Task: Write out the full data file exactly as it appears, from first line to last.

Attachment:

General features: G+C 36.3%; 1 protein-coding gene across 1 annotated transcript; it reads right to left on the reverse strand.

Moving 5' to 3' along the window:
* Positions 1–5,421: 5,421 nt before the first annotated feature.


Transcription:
General features: G+C 36.3%; 1 protein-coding gene across 1 annotated transcript; it reads right to left on the reverse strand.

Moving 5' to 3' along the window:
* Positions 1–5,421: 5,421 nt before the first annotated feature.